Tag Archives: religion

Can We Talk Religion?

Can we have an honest discussion about religion? No. Not if those who speak the truth are indiscriminately labeled as bigots.

To discuss religion in the U.S. is to discuss Christianity and Islam. To discuss Islam is to discuss the problem of radicalization. But honest discourse is shouted down by predictable accusations of “hate speech.”

But to point out that Islam has a problem with violence is not hatred for all Muslims. To deny that Islam has a problem with violence is to ignore the facts and to stick one’s head in the quicksand of political correctness.

It is time to stop showing graphs that compare radical Islamic murder in the U.S. with other murder, but begin the count on the day after 9/11! The agenda of such cherry-picking of the stats is plain for all to see: to rewrite history in order to exonerate Islam.

Why the strained effort to elevate Islam and to denigrate Christianity (i.e., defining Christianity by the acts of 1,000-year-dead crusaders)? It’s the new definition of Equality.

The New Equality is not simply advocating for fair treatment between the races, between men and women, between the rich and poor, or between different creeds and religions. The New Equality is systematically dismantling established ideas of what is morally right and wrong.

The New Equality claims to be acting out of heartfelt sympathy for the exploited and the underdog. But the real goal is to establish a new foundation for defining right and wrong.

The long-time foundation for right and wrong is God. Different cultures and religions have diverse views about God, but still he is the authority, the basis for beliefs, values, laws, governments and societies.

But God and religion are no longer valid in the world of the New Equality. Things are simple with this new perspective. Erase all differences. Remove all pride of accomplishment or confidence in righteousness and you eradicate all hatred and violence, right? Soon everyone will be well-fed and satisfied, right? Wrong.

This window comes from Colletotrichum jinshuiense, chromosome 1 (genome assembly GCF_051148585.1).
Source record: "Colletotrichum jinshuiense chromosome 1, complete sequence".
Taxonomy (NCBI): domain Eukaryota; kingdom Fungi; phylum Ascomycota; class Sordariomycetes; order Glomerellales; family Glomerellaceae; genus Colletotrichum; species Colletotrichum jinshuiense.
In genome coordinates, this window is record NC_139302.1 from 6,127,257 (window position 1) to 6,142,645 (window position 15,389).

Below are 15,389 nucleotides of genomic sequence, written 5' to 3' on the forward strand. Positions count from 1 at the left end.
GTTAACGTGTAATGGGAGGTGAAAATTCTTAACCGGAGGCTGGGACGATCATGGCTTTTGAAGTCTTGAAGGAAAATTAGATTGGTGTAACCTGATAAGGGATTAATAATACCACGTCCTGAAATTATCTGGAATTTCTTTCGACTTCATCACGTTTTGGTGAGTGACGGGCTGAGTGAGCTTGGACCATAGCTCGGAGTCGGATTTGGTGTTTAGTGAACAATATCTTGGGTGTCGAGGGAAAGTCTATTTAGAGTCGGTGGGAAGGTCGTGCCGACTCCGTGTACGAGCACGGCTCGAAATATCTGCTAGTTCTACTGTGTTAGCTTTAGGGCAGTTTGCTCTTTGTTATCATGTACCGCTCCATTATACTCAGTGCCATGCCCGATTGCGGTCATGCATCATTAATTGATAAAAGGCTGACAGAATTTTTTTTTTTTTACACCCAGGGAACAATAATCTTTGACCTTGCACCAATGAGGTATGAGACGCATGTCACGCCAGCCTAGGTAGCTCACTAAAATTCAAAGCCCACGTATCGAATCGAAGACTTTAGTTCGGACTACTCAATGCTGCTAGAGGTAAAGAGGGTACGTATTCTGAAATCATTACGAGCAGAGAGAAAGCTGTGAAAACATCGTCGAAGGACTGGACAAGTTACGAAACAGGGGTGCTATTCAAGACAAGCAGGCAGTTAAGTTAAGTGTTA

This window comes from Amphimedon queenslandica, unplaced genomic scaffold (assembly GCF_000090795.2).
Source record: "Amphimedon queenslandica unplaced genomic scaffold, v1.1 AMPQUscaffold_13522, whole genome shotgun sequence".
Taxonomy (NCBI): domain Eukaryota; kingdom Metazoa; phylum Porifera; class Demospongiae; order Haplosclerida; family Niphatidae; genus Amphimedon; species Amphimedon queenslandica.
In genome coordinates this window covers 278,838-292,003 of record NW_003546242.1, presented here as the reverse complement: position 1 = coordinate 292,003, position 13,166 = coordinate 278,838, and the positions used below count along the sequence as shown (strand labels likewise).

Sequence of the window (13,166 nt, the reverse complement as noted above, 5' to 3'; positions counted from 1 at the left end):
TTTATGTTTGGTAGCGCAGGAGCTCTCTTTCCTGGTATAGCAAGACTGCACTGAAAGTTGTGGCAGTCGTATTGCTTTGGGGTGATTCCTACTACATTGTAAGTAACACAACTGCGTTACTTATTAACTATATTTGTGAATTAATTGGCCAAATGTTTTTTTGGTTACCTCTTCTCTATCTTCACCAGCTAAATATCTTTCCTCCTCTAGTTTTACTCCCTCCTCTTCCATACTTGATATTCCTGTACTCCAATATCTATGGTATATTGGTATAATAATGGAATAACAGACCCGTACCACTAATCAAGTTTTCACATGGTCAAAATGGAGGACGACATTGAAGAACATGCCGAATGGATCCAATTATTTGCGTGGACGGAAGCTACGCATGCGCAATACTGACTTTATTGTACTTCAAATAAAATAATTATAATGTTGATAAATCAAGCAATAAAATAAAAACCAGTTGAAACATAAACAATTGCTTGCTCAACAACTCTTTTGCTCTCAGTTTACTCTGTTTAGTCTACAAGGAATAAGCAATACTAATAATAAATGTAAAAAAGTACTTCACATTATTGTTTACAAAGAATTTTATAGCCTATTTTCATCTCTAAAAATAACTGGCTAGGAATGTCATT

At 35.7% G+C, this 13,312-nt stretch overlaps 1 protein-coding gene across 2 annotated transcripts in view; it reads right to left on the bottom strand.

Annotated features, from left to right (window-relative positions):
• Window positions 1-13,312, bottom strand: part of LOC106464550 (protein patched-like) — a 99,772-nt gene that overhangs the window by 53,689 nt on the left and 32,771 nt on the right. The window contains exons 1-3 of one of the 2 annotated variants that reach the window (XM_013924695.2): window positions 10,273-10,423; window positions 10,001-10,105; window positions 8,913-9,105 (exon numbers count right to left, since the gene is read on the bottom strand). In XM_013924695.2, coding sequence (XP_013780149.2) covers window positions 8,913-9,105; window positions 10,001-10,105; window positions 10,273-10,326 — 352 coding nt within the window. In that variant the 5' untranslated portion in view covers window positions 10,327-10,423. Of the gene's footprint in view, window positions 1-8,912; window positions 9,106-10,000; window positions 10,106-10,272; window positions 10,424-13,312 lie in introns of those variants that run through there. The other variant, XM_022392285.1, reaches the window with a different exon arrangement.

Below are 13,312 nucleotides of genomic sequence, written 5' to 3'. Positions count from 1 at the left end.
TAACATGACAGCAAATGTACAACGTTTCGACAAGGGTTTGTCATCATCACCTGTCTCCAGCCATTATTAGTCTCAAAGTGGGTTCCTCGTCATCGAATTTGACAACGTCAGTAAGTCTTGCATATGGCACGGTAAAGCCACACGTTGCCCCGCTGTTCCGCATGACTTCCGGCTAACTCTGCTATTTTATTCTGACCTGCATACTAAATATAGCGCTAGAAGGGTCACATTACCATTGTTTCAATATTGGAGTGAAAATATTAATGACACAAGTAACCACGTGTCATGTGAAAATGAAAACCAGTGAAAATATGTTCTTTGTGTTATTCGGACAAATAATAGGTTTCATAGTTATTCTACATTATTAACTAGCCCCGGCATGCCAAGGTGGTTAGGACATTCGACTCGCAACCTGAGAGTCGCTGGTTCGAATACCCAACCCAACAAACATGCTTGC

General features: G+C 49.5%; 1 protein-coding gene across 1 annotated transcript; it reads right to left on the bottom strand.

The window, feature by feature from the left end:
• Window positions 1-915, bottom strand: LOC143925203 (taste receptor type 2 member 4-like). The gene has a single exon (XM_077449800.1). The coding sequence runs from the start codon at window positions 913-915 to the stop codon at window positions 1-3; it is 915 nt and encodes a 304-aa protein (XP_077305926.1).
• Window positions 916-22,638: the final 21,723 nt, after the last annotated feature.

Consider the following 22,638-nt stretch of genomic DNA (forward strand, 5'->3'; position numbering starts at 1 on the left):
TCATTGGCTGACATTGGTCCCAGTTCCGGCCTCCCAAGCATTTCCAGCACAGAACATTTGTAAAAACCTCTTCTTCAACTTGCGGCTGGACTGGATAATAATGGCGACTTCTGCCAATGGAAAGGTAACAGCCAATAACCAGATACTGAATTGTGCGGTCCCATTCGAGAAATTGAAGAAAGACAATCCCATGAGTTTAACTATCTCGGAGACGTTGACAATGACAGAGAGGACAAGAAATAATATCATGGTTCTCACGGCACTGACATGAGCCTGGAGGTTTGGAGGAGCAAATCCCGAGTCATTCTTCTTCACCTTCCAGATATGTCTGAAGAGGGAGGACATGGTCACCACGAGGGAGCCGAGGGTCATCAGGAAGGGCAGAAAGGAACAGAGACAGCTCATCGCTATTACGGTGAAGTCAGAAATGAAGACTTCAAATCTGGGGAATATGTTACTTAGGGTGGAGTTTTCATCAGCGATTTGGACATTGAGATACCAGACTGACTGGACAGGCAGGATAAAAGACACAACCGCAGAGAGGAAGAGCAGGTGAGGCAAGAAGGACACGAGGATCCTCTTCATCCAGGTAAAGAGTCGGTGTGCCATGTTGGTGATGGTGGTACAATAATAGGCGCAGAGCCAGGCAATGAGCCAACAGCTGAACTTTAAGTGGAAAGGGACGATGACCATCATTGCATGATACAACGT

In the New Equality, nobody can claim to be right. All religions must accept absolute sameness. If a certain group claims to be right or to know the truth, then they are accusing someone else of being wrong, and that might hurt someone’s feelings.

Feelings are now more important than truth. Or, put another way, feelings have become truth. Not so long ago we were told, “If it feels good, do it!” Now we are faced with another step back: “If it feels good, it must be right!”

All this moral confusion is a result of denying humanity’s ability to know the truth. In an increasingly secular culture, we are asked to believe that nobody can really know ultimate truth, and so it is impolitic to make such a claim.

And yet certain claims stubbornly refuse to exit the stage of history. The words of Jesus still ring out: “I am the Way, the Truth and the Life – nobody comes to the Father but by me.” “I am the Light of the world – whoever follows me will not walk in darkness, but will have the light of life.”

Jesus: “Heaven and earth will pass away, but my words will never pass away.” Think of all the kingdoms, movements and philosophies that have come and gone in the past 2,000 years. But Jesus’ words continue to speak truth and hope to hearts around the world.

Just before he slipped away into the pages of history, Pilate asked a famous question, “What is truth?” When he uttered those words he was literally looking truth in the face, but he turned and walked away and washed his hands of Jesus.

The New Equality perpetuates the attitude of Pilate, insisting that truth is illusory. Deciding beforehand that we cannot find the truth really limits the discussion.

An honest dialogue admits to the possibility of real answers, of one position being right and another being wrong. Can we talk religion?

May God’s Spirit open your heart to his truth,

Richard Foster

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Is the Bible Just Another Myth?

A high school student in our church was required to read a book in her English class that claims the Bible is merely a myth. Apparently we can still teach religion in the public schools but only if the lessons attempt to discredit the Bible and destroy people’s Christian faith.

The book is a transcription of an interview with a man named Joe Campbell who asserted that all religions are myths and that all myths are essentially the same. Myths, of course, are fictional stories. So his book promotes the idea that the Bible is not an accurate historical record. According to him, those of us who take the Bible as a serious record about real people, places, and events are just being childish.